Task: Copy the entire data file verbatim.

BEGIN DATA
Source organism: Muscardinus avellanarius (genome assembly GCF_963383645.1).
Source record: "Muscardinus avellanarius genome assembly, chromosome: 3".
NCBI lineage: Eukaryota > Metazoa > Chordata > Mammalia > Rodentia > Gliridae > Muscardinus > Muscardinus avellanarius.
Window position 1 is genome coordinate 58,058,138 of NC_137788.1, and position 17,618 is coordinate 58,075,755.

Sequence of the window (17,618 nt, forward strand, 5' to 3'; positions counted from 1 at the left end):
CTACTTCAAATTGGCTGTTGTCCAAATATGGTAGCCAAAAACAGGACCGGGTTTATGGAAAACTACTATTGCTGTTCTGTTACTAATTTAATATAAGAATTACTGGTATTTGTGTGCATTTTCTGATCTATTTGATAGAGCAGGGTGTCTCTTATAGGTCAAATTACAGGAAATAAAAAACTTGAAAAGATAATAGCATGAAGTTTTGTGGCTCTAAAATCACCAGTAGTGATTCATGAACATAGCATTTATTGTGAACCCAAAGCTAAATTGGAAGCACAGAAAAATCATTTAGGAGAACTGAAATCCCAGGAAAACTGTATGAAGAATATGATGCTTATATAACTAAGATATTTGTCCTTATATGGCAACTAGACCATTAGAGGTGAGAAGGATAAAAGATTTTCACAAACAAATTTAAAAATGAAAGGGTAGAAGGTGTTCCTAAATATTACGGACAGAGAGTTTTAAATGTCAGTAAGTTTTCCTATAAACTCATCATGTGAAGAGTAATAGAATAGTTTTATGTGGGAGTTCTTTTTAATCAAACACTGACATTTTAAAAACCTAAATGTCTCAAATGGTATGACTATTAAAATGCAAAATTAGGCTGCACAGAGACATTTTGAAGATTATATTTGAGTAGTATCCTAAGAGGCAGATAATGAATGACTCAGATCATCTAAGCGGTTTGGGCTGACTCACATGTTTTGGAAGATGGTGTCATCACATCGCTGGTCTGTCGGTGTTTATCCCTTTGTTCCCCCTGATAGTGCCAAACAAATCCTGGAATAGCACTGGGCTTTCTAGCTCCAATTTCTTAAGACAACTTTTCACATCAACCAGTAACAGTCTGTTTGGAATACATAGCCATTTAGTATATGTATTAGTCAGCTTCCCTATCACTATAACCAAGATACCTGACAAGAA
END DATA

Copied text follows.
Source organism: Muscardinus avellanarius (genome assembly GCF_963383645.1).
Source record: "Muscardinus avellanarius genome assembly, chromosome: 3".
NCBI lineage: Eukaryota > Metazoa > Chordata > Mammalia > Rodentia > Gliridae > Muscardinus > Muscardinus avellanarius.
Window position 1 is genome coordinate 58,058,138 of NC_137788.1, and position 17,618 is coordinate 58,075,755.

Sequence of the window (17,618 nt, forward strand, 5' to 3'; positions counted from 1 at the left end):
CTACTTCAAATTGGCTGTTGTCCAAATATGGTAGCCAAAAACAGGACCGGGTTTATGGAAAACTACTATTGCTGTTCTGTTACTAATTTAATATAAGAATTACTGGTATTTGTGTGCATTTTCTGATCTATTTGATAGAGCAGGGTGTCTCTTATAGGTCAAATTACAGGAAATAAAAAACTTGAAAAGATAATAGCATGAAGTTTTGTGGCTCTAAAATCACCAGTAGTGATTCATGAACATAGCATTTATTGTGAACCCAAAGCTAAATTGGAAGCACAGAAAAATCATTTAGGAGAACTGAAATCCCAGGAAAACTGTATGAAGAATATGATGCTTATATAACTAAGATATTTGTCCTTATATGGCAACTAGACCATTAGAGGTGAGAAGGATAAAAGATTTTCACAAACAAATTTAAAAATGAAAGGGTAGAAGGTGTTCCTAAATATTACGGACAGAGAGTTTTAAATGTCAGTAAGTTTTCCTATAAACTCATCATGTGAAGAGTAATAGAATAGTTTTATGTGGGAGTTCTTTTTAATCAAACACTGACATTTTAAAAACCTAAATGTCTCAAATGGTATGACTATTAAAATGCAAAATTAGGCTGCACAGAGACATTTTGAAGATTATATTTGAGTAGTATCCTAAGAGGCAGATAATGAATGACTCAGATCATCTAAGCGGTTTGGGCTGACTCACATGTTTTGGAAGATGGTGTCATCACATCGCTGGTCTGTCGGTGTTTATCCCTTTGTTCCCCCTGATAGTGCCAAACAAATCCTGGAATAGCACTGGGCTTTCTAGCTCCAATTTCTTAAGACAACTTTTCACATCAACCAGTAACAGTCTGTTTGGAATACATAGCCATTTAGTATATGTATTAGTCAGCTTCCCTATCACTATAACCAAGATACCTGACAAGAA